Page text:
The story does move at a slow pace, which I think for a book within the literary dystopian genre, is okay. It’s definitely a slow burn, each reveal taking it’s time. This adds to the atmosphere as well. I do wish that Timms had explored the situation of the men on the island a little more.

There is a moment when Esta thinks that her arranged-husband is just as trapped as she is within the system. There is also a male character who does suffer at the hands of the same men the women do. But I felt that for most of the narrative, Timms portrayed the men as a monolith, as all having the same attitudes of those at the top of hierarchy. Though I understand that she probably did this for a heightened effect, I still would have liked a little more nuance. I think this is a trap a lot of feminist fiction can fall into. And this book is most certainly feminist. 

The Seawomen did remind me of a couple of other dystopian books: The Handmaid’s Tale by Margaret Attwood and The Water Cure by Sophie Mackintosh. Both are also about women’s oppression. The Water Cure in particular does have the same feeling of isolation, as a result of it’s island setting. It tells the story of a single family isolated from, and afraid of, the outside world. It was interesting to read on Chloe Timm’s blog that she did take inspiration from these two books, as well as several others, when writing The Seawomen. The blog post is an interesting read. It’s a good look into the work an author often does for a novel. So I’d encourage you to read it if you’re at all interested in writing.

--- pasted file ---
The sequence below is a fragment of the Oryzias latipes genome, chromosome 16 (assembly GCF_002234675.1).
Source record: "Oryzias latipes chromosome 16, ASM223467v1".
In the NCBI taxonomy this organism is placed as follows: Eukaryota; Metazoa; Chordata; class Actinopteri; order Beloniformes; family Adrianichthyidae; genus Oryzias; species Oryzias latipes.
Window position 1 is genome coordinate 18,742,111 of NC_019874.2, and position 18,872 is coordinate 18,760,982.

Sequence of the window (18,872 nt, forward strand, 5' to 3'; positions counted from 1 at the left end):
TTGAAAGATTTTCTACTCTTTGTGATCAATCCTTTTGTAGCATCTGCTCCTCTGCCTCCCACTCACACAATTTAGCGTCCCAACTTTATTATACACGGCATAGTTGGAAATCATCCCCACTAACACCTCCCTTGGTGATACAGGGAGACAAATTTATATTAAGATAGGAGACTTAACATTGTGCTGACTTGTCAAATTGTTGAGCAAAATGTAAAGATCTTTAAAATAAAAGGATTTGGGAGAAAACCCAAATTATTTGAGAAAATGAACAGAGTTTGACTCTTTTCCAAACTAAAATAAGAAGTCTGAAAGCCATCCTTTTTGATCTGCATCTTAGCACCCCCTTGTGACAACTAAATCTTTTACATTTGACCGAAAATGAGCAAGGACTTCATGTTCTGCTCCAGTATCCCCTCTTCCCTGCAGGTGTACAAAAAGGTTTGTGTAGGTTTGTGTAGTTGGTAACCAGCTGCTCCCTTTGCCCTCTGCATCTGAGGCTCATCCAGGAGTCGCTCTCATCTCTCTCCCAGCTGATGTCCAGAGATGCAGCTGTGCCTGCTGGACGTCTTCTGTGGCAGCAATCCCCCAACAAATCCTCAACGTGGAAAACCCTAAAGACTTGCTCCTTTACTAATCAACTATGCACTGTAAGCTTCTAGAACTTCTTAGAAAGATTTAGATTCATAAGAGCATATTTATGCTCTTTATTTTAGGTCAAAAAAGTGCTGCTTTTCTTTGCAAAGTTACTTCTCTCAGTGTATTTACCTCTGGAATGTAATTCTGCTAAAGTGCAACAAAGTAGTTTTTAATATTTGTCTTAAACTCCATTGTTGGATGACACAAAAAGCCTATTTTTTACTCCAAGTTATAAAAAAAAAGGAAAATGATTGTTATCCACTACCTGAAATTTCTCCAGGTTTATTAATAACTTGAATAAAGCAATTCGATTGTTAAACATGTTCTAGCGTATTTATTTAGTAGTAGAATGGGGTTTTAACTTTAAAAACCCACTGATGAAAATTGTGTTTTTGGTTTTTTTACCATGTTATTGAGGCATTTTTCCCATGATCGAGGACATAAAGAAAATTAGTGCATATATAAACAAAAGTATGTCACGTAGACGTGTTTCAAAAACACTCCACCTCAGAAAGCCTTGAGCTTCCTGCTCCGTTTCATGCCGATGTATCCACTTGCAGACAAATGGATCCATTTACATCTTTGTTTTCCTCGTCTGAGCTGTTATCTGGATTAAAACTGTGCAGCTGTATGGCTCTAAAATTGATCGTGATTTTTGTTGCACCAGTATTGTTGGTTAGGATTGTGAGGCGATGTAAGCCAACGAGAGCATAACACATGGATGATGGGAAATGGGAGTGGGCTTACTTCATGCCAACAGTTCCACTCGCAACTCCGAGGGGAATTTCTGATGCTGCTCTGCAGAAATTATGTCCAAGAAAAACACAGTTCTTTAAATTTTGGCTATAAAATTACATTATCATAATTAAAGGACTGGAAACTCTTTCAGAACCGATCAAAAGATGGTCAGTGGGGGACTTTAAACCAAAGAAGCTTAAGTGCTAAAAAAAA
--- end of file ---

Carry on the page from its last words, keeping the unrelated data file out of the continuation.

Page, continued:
Overall, I really enjoyed The Seawoman. It’s a slow book, but builds a compelling, dark, and at times horrid atmosphere. I would recommend it to fans of The Handmaid’s Tale or The Water Cure, as it sits comfortably in that literary dystopian genre. 

About Chloe Timms: Chloe Timms is a writer from the Kent coast. After a career in teaching, Chloe studied for an MA in Creative Writing at the University of Kent and won a scholarship for the Faber Academy where she completed their six-month novel writing course. Chloe is passionate about disability rights, having been diagnosed with the condition Spinal Muscular Atrophy at 18 months old. She has campaigned on a number of crucial issues. The Seawomen is her first novel.